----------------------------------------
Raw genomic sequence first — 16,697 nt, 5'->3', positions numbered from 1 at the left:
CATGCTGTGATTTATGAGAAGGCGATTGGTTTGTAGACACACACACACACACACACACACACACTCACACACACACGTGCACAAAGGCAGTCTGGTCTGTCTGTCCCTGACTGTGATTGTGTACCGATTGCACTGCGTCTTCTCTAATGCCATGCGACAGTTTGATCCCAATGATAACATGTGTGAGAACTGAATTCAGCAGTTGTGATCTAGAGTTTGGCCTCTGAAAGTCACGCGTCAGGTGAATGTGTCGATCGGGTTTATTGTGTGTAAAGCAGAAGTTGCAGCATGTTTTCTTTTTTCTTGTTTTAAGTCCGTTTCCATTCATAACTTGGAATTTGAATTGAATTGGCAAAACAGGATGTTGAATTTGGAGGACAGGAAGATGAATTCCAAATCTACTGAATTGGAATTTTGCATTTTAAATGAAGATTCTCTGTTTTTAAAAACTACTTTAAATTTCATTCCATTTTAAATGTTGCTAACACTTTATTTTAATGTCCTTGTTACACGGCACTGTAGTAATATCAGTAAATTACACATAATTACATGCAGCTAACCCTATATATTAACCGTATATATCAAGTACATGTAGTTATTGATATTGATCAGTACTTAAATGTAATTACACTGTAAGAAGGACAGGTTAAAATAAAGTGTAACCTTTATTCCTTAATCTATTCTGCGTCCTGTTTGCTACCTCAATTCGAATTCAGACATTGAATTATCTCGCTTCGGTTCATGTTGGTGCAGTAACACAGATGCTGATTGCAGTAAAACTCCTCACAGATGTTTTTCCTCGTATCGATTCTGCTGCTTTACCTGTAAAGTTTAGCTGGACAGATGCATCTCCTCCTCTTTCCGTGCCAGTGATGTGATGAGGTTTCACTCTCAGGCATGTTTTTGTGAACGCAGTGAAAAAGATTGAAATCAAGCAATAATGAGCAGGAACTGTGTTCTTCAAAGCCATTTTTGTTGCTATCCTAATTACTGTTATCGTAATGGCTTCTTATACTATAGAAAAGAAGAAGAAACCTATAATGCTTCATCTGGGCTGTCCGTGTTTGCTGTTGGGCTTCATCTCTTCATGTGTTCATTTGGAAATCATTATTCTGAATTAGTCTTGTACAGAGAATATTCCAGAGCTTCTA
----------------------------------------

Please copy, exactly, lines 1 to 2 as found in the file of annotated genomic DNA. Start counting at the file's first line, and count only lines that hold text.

Raw genomic sequence first — 16,697 nt, 5'->3', positions numbered from 1 at the left:
CATGCTGTGATTTATGAGAAGGCGATTGGTTTGTAGACACACACACACACACACACACACACACTCACACACACACGTGCACAAAGGCAGTCTGGTCTGTCTGTCCCTGACTGTGATTGTGTACCGATTGCACTGCGTCTTCTCTAATGCCATGCGACAGTTTGATCCCAATGATAACATGTGTGAGAACTGAATTCAGCAGTTGTGATCTAGAGTTTGGCCTCTGAAAGTCACGCGTCAGGTGAATGTGTCGATCGGGTTTATTGTGTGTAAAGCAGAAGTTGCAGCATGTTTTCTTTTTTCTTGTTTTAAGTCCGTTTCCATTCATAACTTGGAATTTGAATTGAATTGGCAAAACAGGATGTTGAATTTGGAGGACAGGAAGATGAATTCCAAATCTACTGAATTGGAATTTTGCATTTTAAATGAAGATTCTCTGTTTTTAAAAACTACTTTAAATTTCATTCCATTTTAAATGTTGCTAACACTTTATTTTAATGTCCTTGTTACACGGCACTGTAGTAATATCAGTAAATTACACATAATTACATGCAGCTAACCCTATATATTAACCGTATATATCAAGTACATGTAGTTATTGATATTGATCAGTACTTAAATGTAATTACACTGTAAGAAGGACAGGTTAAAATAAAGTGTAACCTTTATTCCTTAATCTATTCTGCGTCCTGTTTGCTACCTCAATTCGAATTCAGACATTGAATTATCTCGCTTCGGTTCATGTTGGTGCAGTAACACAGATGCTGATTGCAGTAAAACTCCTCACAGATGTTTTTCCTCGTATCGATTCTGCTGCTTTACCTGTAAAGTTTAGCTGGACAGATGCATCTCCTCCTCTTTCCGTGCCAGTGATGTGATGAGGTTTCACTCTCAGGCATGTTTTTGTGAACGCAGTGAAAAAGATTGAAATCAAGCAATAATGAGCAGGAACTGTGTTCTTCAAAGCCATTTTTGTTGCTATCCTAATTACTGTTATCGTAATGGCTTCTTATACTATAGAAAAGAAGAAGAAACCTATAATGCTTCATCTGGGCTGTCCGTGTTTGCTGTTGGGCTTCATCTCTTCATGTGTTCATTTGGAAATCATTATTCTGAATTAGTCTTGTACAGAGAATATTCCAGAGCTTCTA